On May 29, 2010, Mayor David Miller officially opened the first phase of the Revitalization project: the Podium Green Roof Garden. The 1.1 hectares (2.7 acres) roof garden includes diverse plantings of sedums, perennials, and trees; a Central Courtyard beneath the Council Chamber; a Public Terrace at the southeast corner of the roof, shaded by a tree planter; benches and shade structures designed to reveal the movement of the sun; and a 500 metres (1,600 ft) perimeter path which acts as a walking and running circuit around the roof. New lighting has been installed, including new high-efficiency LED floodlights and a perimeter light band, to allow evening events to take place.
The Square is property of the City of Toronto and regulated by Toronto Municipal Code Chapter 636: Public Squares (and former Municipal Code 237, Nathan Philips Square ). These regulations govern activities in the square and the use of the property. As of April 2014, smoking is prohibited on the entire property of the square.
The square is rectangular in shape, with the edge of the city hall meeting the square on an angle on the north side. The main portion of the square is paved with two sizes of reinforced concrete slabs. The square has a reflecting pool, a peace garden, a permanent stage and several sculptures, including Three-Way Piece No. 2 (The Archer) by Henry Moore. Around the remaining perimeter of the square runs an elevated concrete walkway. Outside the walkway are treed lawns dotted with various other memorials and monuments, such as Oscar Nemon's statue of Sir Winston Churchill (c. 1977), and a Roman column. Beneath the square is one of the world's largest underground parking garages. In 2012, illuminated "disappearing" fountains were installed among the slabs, used for decoration and cooling.
The elevated concrete walkway, connects to the podium of the City Hall at the height of its roof and extends around the perimeter of the square. Staircases connect the walkway to the floor of the square in several locations. On the south side, the walkway extends across Queen Street to the Sheraton Hotel. On the west side, the walkway is connected to the back of the permanent stage, which also serves as a grand staircase. The walkway is closed during winter months.
Reflecting pool and skating rink
The reflecting pool is situated in the south-east corner of the square, within the elevated walkways. Spanning the reflecting pool are three concrete arches; originally just an architectural feature and support for rink lighting, these were dedicated as the Freedom Arches in 1989, to commemorate those who fought to obtain or defend freedom. At the same time, a piece of the Berlin Wall was placed at the southern base of the central arch. To the west of the reflecting pool is a pavilion where food is available; and ice skates are available for rental during the winter months during which the pool is used for ice skating.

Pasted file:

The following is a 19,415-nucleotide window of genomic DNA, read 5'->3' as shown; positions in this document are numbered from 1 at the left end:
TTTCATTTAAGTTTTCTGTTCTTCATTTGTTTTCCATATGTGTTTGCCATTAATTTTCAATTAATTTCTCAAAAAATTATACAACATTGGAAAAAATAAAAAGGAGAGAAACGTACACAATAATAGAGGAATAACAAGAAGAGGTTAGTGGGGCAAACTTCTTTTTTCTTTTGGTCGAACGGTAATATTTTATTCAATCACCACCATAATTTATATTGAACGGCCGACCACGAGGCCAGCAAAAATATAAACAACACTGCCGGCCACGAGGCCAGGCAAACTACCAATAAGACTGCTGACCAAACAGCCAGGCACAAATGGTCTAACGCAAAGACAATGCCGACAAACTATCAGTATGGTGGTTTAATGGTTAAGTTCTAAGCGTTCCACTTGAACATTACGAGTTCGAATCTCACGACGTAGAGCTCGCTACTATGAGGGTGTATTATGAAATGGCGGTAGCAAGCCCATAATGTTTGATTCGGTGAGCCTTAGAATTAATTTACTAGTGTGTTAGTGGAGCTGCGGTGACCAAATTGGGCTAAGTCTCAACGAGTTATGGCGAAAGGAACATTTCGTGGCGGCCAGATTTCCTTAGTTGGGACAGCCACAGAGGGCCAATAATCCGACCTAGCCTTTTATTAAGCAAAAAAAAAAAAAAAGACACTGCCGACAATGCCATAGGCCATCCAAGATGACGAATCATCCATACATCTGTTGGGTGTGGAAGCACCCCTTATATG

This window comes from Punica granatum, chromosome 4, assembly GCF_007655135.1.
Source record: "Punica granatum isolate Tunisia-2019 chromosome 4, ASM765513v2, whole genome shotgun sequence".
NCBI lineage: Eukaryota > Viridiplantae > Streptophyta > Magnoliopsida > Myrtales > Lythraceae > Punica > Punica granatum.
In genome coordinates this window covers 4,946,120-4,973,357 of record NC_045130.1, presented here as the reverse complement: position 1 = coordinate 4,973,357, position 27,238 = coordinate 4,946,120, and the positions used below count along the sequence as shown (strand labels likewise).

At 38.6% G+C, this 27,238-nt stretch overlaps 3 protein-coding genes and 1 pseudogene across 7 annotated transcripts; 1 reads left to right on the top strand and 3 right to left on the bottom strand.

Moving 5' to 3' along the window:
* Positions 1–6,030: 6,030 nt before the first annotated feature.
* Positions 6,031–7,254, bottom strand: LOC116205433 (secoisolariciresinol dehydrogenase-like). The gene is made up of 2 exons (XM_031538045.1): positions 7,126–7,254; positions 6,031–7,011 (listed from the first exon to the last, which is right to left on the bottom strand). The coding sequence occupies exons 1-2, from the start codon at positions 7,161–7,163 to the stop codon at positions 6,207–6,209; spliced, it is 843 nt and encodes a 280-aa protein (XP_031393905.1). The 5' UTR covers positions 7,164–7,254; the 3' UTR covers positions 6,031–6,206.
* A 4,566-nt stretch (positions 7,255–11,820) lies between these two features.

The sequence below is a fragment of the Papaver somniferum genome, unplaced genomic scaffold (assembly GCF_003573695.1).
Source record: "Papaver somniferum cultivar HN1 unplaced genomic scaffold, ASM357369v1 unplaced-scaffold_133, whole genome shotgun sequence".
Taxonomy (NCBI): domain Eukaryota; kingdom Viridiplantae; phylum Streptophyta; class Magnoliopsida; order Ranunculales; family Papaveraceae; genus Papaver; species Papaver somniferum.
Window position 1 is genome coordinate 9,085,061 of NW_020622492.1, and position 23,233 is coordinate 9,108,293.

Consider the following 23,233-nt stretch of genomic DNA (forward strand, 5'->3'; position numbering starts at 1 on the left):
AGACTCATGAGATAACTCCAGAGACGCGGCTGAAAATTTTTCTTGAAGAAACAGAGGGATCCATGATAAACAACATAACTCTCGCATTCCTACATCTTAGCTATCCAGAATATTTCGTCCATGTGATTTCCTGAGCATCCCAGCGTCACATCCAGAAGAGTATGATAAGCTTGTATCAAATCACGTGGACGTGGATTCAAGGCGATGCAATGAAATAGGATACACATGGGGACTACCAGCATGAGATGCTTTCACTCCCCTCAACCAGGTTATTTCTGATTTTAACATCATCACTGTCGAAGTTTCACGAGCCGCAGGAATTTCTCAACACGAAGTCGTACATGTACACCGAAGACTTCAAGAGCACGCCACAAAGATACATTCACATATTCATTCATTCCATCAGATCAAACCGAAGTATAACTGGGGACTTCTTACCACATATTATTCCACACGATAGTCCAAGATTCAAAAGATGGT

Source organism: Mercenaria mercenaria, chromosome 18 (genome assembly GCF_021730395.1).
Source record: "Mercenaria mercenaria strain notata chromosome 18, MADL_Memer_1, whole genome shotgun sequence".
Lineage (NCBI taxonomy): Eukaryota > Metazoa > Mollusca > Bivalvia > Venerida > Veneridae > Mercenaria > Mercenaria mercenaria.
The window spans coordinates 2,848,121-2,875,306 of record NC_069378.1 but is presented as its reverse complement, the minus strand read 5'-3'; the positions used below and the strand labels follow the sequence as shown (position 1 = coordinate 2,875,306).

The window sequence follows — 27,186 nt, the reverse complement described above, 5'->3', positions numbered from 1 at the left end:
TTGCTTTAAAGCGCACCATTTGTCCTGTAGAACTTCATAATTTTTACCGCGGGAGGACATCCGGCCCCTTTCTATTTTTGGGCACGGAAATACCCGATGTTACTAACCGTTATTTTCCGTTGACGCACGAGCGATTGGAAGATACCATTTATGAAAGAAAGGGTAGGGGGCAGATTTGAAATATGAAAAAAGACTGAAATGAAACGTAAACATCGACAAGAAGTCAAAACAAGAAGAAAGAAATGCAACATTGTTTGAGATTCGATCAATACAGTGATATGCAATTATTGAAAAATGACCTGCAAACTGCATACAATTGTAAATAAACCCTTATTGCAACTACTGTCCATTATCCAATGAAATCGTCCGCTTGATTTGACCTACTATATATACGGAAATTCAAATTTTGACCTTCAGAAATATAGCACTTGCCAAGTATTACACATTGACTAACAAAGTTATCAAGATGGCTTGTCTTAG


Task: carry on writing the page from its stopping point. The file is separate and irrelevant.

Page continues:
The Peace Garden was created as a memorial to the atomic bombing of Hiroshima, as well as the "commitment of Torontonians to the principle of world peace." The sundial at the south end of the garden pre-exists the peace memorial; inscribed with the words "In appreciation of the opportunity to serve," it was originally installed in 1969, designed by G.R. Johnson (in consultation with H.H. Rogers and John C. Parkin), and presented by Nathan Phillips to the residents of Toronto. Fifteen years later, during the city's sesquicentennial, then Prime Minister of Canada Pierre Trudeau turned the first sod for the Peace Garden, which was to sit immediately north of, but also incorporate, the pre-existing sundial. The 600 m2 (6,500 sq ft) garden consists of a pavilion, a fountain, and surrounding plantings. The gazebo is a stone-clad cube with arched openings on all sides, capped with a pitched roof, and with one corner of the structure deconstructed, to signify conflict and the fragility of civilization. The fountain's pool encroaches into this removed corner, with an eternal flame placed in the water so as to appear as though it supports the pavilion structure, to symbolise hope and regeneration. Pope John Paul II lit this flame with an ember from the Peace Flame in Hiroshima, and poured into the pool water from the rivers that flow through Nagasaki. The entire monument was formally dedicated by Elizabeth II, Queen of Canada, in October 1984. As part of the redesign of the square, the Peace Garden was moved from the centre of the square to its western edge.
|The square seen from above.||The reflecting pool used as a skating rink.||The square at night.||Henry Moore's The Archer.|
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|Wikimedia Commons has media related to Nathan Phillips Square.|
- City of Toronto > Nathan Phillips Square
- Nathan Phillips Square Design Competition
- Nathan Phillips Square Revitalization Design Competition Brief